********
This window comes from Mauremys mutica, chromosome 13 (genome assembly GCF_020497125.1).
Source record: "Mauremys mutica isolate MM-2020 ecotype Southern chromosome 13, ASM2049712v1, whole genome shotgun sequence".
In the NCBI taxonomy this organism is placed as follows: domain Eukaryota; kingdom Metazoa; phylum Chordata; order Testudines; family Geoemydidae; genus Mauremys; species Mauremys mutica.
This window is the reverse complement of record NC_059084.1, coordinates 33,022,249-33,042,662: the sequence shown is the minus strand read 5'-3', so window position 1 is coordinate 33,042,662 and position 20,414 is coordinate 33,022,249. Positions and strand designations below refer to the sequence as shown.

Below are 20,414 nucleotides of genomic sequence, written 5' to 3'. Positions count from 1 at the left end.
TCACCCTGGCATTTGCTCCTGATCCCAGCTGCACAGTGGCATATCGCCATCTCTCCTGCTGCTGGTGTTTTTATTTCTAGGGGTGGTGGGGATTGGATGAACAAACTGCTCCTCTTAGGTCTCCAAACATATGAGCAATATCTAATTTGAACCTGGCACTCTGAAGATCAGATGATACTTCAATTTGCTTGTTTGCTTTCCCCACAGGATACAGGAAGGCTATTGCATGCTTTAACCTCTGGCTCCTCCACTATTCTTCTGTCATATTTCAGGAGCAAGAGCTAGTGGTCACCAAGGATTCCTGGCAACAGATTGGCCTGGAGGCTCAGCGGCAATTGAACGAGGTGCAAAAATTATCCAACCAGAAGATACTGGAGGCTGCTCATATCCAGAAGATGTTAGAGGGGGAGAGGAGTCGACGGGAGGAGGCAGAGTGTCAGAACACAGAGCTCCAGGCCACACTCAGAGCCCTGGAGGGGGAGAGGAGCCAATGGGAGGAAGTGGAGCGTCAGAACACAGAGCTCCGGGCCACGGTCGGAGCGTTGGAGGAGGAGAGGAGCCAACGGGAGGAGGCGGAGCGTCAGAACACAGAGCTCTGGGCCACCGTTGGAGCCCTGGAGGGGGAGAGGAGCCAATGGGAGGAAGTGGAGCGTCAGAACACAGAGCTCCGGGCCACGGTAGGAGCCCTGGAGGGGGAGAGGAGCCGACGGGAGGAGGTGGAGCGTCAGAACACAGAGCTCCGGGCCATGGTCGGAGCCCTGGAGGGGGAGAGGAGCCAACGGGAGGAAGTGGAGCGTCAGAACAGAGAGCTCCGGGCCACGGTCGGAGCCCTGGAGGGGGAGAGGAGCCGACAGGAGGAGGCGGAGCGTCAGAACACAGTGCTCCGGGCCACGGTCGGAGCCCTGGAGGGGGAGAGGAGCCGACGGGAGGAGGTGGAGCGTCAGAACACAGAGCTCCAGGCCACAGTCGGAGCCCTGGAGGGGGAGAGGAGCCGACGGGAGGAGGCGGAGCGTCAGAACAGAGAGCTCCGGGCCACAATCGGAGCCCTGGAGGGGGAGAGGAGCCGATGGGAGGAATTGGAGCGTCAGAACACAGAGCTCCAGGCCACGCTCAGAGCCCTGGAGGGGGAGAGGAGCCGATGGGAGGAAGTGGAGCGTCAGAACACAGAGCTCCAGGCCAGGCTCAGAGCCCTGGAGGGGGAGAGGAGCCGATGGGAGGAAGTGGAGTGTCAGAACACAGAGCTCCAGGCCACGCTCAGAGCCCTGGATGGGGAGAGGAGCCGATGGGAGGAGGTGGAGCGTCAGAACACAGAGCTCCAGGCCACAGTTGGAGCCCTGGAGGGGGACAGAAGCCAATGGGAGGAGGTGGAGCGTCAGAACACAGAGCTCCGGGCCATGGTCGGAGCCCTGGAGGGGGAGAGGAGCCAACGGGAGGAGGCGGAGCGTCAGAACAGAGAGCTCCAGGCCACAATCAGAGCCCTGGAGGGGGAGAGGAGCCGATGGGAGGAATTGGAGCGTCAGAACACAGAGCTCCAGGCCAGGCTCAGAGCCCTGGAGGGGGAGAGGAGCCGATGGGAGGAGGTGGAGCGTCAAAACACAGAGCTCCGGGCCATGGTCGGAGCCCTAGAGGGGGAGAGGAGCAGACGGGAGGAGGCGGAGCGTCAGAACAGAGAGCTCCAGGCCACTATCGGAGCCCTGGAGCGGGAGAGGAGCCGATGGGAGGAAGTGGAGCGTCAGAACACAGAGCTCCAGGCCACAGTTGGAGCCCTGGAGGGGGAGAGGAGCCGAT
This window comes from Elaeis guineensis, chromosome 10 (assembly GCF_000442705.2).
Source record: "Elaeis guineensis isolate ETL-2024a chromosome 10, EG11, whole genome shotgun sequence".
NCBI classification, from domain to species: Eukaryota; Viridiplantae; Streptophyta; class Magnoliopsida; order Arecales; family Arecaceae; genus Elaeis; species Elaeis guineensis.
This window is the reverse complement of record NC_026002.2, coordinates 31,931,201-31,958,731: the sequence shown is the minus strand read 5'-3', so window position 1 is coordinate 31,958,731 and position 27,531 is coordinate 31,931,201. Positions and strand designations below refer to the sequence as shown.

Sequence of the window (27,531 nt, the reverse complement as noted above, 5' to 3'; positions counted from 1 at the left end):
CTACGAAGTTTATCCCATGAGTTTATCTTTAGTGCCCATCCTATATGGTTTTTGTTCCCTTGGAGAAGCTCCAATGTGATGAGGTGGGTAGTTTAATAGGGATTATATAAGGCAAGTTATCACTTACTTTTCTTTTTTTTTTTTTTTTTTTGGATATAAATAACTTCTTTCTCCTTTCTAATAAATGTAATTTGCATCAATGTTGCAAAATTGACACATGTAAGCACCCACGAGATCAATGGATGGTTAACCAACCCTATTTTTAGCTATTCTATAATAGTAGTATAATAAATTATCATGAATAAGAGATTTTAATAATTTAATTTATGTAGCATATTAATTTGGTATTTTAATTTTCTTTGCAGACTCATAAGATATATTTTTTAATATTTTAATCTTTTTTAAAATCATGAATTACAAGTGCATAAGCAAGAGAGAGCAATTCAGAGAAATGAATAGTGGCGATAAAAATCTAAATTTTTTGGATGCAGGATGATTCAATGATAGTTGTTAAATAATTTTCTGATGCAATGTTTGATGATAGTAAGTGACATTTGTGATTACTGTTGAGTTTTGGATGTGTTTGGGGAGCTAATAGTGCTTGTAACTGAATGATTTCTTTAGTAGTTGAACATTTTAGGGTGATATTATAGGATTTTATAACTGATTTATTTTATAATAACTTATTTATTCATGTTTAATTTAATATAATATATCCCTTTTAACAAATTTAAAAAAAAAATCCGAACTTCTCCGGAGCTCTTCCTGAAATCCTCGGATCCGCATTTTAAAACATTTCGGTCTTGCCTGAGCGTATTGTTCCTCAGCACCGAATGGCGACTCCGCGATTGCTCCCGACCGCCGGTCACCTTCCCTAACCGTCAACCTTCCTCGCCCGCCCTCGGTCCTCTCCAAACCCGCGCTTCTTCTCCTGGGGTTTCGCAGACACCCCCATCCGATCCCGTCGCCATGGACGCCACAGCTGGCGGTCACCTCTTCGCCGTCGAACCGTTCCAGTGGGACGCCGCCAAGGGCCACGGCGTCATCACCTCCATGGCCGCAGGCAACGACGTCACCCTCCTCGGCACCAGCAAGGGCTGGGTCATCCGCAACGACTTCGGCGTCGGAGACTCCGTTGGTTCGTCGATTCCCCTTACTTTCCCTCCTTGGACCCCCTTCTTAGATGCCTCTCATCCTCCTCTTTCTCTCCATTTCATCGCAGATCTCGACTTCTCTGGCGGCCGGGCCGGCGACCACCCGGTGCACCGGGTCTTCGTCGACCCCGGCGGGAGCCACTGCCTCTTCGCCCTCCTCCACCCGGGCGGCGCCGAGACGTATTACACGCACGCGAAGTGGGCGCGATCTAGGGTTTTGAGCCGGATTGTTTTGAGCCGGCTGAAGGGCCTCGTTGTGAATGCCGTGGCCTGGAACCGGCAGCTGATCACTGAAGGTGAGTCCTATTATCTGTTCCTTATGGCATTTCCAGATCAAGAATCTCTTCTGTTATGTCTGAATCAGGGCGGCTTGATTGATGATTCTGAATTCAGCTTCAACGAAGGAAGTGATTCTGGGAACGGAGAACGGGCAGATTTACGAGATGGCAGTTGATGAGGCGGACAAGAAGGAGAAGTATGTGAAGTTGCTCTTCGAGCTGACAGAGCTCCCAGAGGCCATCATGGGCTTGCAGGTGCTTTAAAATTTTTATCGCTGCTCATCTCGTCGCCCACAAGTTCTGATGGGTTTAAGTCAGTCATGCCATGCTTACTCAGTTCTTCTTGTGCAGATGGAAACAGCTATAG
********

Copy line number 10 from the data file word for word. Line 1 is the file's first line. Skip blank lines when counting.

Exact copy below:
This window is the reverse complement of record NC_026002.2, coordinates 31,931,201-31,958,731: the sequence shown is the minus strand read 5'-3', so window position 1 is coordinate 31,958,731 and position 27,531 is coordinate 31,931,201. Positions and strand designations below refer to the sequence as shown.